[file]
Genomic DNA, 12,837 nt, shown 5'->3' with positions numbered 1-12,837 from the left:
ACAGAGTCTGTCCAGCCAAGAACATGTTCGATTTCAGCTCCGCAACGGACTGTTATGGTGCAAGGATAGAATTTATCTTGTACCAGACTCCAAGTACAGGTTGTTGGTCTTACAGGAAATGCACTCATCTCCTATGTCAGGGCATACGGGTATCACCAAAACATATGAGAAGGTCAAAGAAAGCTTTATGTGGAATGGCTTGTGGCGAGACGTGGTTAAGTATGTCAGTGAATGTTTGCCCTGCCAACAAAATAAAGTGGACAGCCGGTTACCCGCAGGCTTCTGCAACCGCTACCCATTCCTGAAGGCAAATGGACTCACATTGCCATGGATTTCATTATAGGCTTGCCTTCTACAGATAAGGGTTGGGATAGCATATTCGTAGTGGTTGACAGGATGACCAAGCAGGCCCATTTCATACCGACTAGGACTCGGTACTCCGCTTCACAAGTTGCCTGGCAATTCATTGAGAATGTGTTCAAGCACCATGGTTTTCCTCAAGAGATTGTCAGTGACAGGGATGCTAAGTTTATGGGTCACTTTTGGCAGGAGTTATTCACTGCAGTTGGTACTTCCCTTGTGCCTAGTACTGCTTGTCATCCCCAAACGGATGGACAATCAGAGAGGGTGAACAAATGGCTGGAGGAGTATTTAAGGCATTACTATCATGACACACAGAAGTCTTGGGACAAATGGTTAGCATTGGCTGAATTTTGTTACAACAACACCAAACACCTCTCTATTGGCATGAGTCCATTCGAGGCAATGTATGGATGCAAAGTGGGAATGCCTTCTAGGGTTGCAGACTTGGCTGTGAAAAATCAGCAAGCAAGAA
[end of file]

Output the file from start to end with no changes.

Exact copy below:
Genomic DNA, 12,837 nt, shown 5'->3' with positions numbered 1-12,837 from the left:
ACAGAGTCTGTCCAGCCAAGAACATGTTCGATTTCAGCTCCGCAACGGACTGTTATGGTGCAAGGATAGAATTTATCTTGTACCAGACTCCAAGTACAGGTTGTTGGTCTTACAGGAAATGCACTCATCTCCTATGTCAGGGCATACGGGTATCACCAAAACATATGAGAAGGTCAAAGAAAGCTTTATGTGGAATGGCTTGTGGCGAGACGTGGTTAAGTATGTCAGTGAATGTTTGCCCTGCCAACAAAATAAAGTGGACAGCCGGTTACCCGCAGGCTTCTGCAACCGCTACCCATTCCTGAAGGCAAATGGACTCACATTGCCATGGATTTCATTATAGGCTTGCCTTCTACAGATAAGGGTTGGGATAGCATATTCGTAGTGGTTGACAGGATGACCAAGCAGGCCCATTTCATACCGACTAGGACTCGGTACTCCGCTTCACAAGTTGCCTGGCAATTCATTGAGAATGTGTTCAAGCACCATGGTTTTCCTCAAGAGATTGTCAGTGACAGGGATGCTAAGTTTATGGGTCACTTTTGGCAGGAGTTATTCACTGCAGTTGGTACTTCCCTTGTGCCTAGTACTGCTTGTCATCCCCAAACGGATGGACAATCAGAGAGGGTGAACAAATGGCTGGAGGAGTATTTAAGGCATTACTATCATGACACACAGAAGTCTTGGGACAAATGGTTAGCATTGGCTGAATTTTGTTACAACAACACCAAACACCTCTCTATTGGCATGAGTCCATTCGAGGCAATGTATGGATGCAAAGTGGGAATGCCTTCTAGGGTTGCAGACTTGGCTGTGAAAAATCAGCAAGCAAGAA